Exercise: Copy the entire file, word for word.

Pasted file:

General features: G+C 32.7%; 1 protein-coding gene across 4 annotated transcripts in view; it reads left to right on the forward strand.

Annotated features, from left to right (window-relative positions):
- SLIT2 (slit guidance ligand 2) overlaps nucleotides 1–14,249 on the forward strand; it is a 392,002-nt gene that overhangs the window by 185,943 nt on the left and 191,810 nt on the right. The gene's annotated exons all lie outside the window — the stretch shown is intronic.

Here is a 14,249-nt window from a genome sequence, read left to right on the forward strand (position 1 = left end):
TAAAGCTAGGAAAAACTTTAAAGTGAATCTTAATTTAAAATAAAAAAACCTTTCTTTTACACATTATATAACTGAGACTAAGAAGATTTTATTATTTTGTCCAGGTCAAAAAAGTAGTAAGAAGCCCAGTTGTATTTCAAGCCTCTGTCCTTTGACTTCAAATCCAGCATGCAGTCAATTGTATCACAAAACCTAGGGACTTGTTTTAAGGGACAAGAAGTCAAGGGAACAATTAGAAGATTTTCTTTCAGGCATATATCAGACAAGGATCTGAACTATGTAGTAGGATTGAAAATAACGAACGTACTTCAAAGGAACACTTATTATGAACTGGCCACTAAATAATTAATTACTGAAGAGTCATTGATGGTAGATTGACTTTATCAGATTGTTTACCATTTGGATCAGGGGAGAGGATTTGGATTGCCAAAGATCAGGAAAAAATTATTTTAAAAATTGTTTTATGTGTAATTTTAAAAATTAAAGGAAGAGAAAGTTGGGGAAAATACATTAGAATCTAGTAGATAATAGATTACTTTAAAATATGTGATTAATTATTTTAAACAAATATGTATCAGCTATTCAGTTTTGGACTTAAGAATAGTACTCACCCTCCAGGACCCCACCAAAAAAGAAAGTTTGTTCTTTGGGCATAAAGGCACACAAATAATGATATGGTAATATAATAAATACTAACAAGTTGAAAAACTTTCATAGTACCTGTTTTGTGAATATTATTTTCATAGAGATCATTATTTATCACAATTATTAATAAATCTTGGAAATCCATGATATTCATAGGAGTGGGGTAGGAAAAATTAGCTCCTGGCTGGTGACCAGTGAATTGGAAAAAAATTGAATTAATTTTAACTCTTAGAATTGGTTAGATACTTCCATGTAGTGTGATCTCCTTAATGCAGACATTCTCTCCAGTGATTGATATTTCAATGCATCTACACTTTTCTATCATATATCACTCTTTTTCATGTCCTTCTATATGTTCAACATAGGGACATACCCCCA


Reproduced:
General features: G+C 32.7%; 1 protein-coding gene across 4 annotated transcripts in view; it reads left to right on the forward strand.

Annotated features, from left to right (window-relative positions):
- SLIT2 (slit guidance ligand 2) overlaps nucleotides 1–14,249 on the forward strand; it is a 392,002-nt gene that overhangs the window by 185,943 nt on the left and 191,810 nt on the right. The gene's annotated exons all lie outside the window — the stretch shown is intronic.

Here is a 14,249-nt window from a genome sequence, read left to right on the forward strand (position 1 = left end):
TAAAGCTAGGAAAAACTTTAAAGTGAATCTTAATTTAAAATAAAAAAACCTTTCTTTTACACATTATATAACTGAGACTAAGAAGATTTTATTATTTTGTCCAGGTCAAAAAAGTAGTAAGAAGCCCAGTTGTATTTCAAGCCTCTGTCCTTTGACTTCAAATCCAGCATGCAGTCAATTGTATCACAAAACCTAGGGACTTGTTTTAAGGGACAAGAAGTCAAGGGAACAATTAGAAGATTTTCTTTCAGGCATATATCAGACAAGGATCTGAACTATGTAGTAGGATTGAAAATAACGAACGTACTTCAAAGGAACACTTATTATGAACTGGCCACTAAATAATTAATTACTGAAGAGTCATTGATGGTAGATTGACTTTATCAGATTGTTTACCATTTGGATCAGGGGAGAGGATTTGGATTGCCAAAGATCAGGAAAAAATTATTTTAAAAATTGTTTTATGTGTAATTTTAAAAATTAAAGGAAGAGAAAGTTGGGGAAAATACATTAGAATCTAGTAGATAATAGATTACTTTAAAATATGTGATTAATTATTTTAAACAAATATGTATCAGCTATTCAGTTTTGGACTTAAGAATAGTACTCACCCTCCAGGACCCCACCAAAAAAGAAAGTTTGTTCTTTGGGCATAAAGGCACACAAATAATGATATGGTAATATAATAAATACTAACAAGTTGAAAAACTTTCATAGTACCTGTTTTGTGAATATTATTTTCATAGAGATCATTATTTATCACAATTATTAATAAATCTTGGAAATCCATGATATTCATAGGAGTGGGGTAGGAAAAATTAGCTCCTGGCTGGTGACCAGTGAATTGGAAAAAAATTGAATTAATTTTAACTCTTAGAATTGGTTAGATACTTCCATGTAGTGTGATCTCCTTAATGCAGACATTCTCTCCAGTGATTGATATTTCAATGCATCTACACTTTTCTATCATATATCACTCTTTTTCATGTCCTTCTATATGTTCAACATAGGGACATACCCCCA